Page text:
O's game blog: Looking for another win at Anaheim

ANAHEIM, Calif. – After their latest well-pitched game on Friday and with a 4-4 record over the last eight games, the Orioles continue their road trip tonight at Angel Stadium. The Orioles (5-9) play the Los Angeles Angels (8-6) in the second of a three-game series.

With Friday’s 5-3 win, the Orioles improved to 2-3 on this road trip and to 3-2 in series-opening games. If they can win one of the next two, they will have their second series victory of 2022.

Left-hander Bruce Zimmermann and three relievers teamed up for an eight-hitter with just one walk and nine strikeouts last night. Zimmermann allowed two earned runs over six-plus innings and is 1-0 with a 1.20 ERA. Then Félix Bautista, Cionel Pérez and Jorge López combined for three scoreless out of the ‘pen. Catcher Robinson Chirinos drove in three of the five Baltimore runs.

One of the more improbable things that happened last night was how the Orioles handled Shohei Ohtani, the 2021 American League MVP and the 2021 AP Male Athlete of the Year.

A player who last year had a .965 OPS and 46 homers. A player who in ’21 became the fourth player all-time and first American Leaguer to tally 45 homers, 100 RBIs, 100 runs and 25 stolen bases in a single season.

A week ago Friday, he produced his seventh career multi-homer game. But last night he struck out three times and hit into a key double play. A season ago versus the Orioles he went 5-for-20 and four of the five hits were home runs.

But Zimmermann struck him out in the first inning swinging on a changeup and he fanned him in the fourth and sixth innings on sliders. He batted against the lefty Perez with a man on and the Angels down two runs in the eighth inning. He drilled a ball 103 mph up the middle, but the Orioles turned it into a 6-5-3 double play.

Ohtani is four home runs shy of becoming the third Japanese-born player to reach 100 career home runs in MLB. He would join Hideki Matsui (175) and Ichiro Suzuki (117).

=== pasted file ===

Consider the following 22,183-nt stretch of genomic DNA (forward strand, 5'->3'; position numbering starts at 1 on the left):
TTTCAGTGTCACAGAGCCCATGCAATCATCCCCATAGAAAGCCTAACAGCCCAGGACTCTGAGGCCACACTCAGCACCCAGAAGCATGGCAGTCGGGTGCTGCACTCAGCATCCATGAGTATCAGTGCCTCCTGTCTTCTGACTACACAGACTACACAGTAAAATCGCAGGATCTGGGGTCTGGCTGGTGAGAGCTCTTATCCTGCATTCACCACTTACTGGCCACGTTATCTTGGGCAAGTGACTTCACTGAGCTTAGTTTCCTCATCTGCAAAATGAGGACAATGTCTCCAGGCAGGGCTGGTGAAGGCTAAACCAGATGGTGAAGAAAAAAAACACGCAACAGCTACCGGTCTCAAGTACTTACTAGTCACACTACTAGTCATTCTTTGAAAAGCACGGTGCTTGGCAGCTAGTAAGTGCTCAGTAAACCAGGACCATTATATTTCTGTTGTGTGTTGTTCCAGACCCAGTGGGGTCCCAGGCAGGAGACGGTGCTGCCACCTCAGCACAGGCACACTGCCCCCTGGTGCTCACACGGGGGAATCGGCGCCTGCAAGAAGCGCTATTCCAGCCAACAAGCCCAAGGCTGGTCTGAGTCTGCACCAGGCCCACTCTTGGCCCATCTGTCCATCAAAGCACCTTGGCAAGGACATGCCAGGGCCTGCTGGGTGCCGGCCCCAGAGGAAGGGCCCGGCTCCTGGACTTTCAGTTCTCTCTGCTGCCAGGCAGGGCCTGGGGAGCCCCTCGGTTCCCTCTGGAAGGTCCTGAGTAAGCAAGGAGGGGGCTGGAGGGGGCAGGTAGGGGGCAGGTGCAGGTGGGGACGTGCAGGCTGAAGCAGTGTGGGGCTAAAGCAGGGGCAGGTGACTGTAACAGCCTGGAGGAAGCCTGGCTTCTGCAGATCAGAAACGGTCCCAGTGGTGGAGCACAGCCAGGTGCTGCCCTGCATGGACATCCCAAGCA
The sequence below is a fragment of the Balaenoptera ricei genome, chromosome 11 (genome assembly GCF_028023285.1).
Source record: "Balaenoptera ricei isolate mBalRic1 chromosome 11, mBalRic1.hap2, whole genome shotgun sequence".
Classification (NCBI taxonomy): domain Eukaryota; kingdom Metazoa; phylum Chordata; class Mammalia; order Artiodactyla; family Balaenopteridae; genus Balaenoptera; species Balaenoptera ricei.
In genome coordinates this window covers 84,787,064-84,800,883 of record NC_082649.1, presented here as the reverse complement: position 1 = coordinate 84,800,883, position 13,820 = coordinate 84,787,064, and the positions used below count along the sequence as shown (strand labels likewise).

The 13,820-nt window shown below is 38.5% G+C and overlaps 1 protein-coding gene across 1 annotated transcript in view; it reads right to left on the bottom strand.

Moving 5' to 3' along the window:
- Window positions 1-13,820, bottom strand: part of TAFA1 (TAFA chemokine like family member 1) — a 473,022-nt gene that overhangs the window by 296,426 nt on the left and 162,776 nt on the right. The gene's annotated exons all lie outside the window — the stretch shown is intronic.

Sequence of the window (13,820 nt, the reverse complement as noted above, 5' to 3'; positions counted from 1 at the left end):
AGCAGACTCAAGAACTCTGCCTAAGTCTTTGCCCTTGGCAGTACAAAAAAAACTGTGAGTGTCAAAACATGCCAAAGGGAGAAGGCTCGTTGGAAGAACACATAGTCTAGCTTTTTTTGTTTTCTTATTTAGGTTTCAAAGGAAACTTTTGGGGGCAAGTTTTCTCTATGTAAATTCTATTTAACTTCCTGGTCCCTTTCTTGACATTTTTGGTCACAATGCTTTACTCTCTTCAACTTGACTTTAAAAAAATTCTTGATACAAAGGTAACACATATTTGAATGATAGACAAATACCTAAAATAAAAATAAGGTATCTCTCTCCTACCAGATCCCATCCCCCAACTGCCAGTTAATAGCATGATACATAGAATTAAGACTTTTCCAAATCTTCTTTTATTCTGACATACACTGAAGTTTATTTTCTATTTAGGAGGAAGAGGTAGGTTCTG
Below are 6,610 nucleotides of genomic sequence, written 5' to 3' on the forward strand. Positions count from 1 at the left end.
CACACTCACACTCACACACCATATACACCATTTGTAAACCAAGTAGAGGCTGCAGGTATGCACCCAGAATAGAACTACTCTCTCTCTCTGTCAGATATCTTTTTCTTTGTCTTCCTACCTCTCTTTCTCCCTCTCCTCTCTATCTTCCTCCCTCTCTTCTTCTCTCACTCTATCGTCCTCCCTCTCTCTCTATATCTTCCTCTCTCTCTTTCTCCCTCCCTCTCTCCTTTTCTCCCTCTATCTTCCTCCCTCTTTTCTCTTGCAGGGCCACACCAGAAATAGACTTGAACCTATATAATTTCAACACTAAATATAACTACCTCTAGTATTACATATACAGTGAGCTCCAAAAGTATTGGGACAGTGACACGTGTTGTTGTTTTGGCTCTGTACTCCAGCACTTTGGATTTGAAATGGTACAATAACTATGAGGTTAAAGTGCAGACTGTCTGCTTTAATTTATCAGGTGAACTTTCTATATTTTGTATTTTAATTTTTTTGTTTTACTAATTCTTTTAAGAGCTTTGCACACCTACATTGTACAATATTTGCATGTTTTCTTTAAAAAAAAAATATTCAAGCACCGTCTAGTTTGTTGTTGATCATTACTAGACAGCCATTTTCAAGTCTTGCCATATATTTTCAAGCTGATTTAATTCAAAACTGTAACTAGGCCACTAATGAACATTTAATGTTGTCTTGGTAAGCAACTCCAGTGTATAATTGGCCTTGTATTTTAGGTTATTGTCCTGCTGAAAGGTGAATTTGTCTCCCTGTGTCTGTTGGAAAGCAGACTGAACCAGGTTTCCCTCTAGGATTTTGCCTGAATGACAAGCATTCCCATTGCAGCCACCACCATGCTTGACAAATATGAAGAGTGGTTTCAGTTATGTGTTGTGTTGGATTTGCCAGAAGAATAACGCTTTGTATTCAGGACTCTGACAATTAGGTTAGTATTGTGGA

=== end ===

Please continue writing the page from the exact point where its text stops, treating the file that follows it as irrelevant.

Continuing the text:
When he was named the 2021 AL Most Valuable Player, it marked the Angels' sixth MVP award in franchise history. That followed Don Baylor (1979), Vladimir Guerrero (2004) and Mike Trout (2014, 2016 & 2019). Ohtani is the second Japanese-born player to receive MVP honors in the majors, joining Suzuki (2001).

Right-hander Spenser Watkins (0-0, 2.25 ERA) gets the start tonight for Baltimore. In his first two starts of the year he has thrown a combined eight innings, allowing six hits and five runs (two earned) with a 1.250 WHIP. Monday at Oakland, in the road trip opener, he allowed one run and two hits over five innings on 67 pitches.

Watkins has yet to yield a hit to a lefty batter this year. They are 0-for-14 against him but righty hitters are batting .353 with an OPS of .951 against him.

Watkins went to Driveline Baseball in Seattle, Wash., this past offseason and it helped him with a velocity bump. His average fastball last year was 90.8 mph and now it is 92.5. But ironically, he is throwing his fastball less, from 47 percent usage last season to 35 percent now. His curveball use is way up, from 16.5 to 31 percent. His fastball also made gains in spin rate and he now ranks among the top 25 percent in MLB in fastball spin rate.

Right-hander Noah Syndergaard (2-0, 1.59 ERA), signed by the Angels in November to a one-year, $21 million dollar deal, will make his third start this evening. In two outings versus the Astros and Rangers he has pitched 11 1/3 allowing seven hits and two runs with two walks, five strikeouts and a WHIP of 0.794.

Syndergaard earned the win last Saturday night in his first career start in his home state. He grew up in Mansfield, Tex., which is located approximately 17 miles from Globe Life Field. He’s the first Angels pitcher to win both of his first two starts with the team since Ohtani in 2018. And he’s the first pitcher to work 5+ innings and allow two-or-fewer runs in both of his first two games for LAA since Andrew Heaney in 2015 and the first righty to do so since Jered Weaver in 2006. 

Orioles and Angels lineups (and notes)
Means to undergo Tommy John surgery

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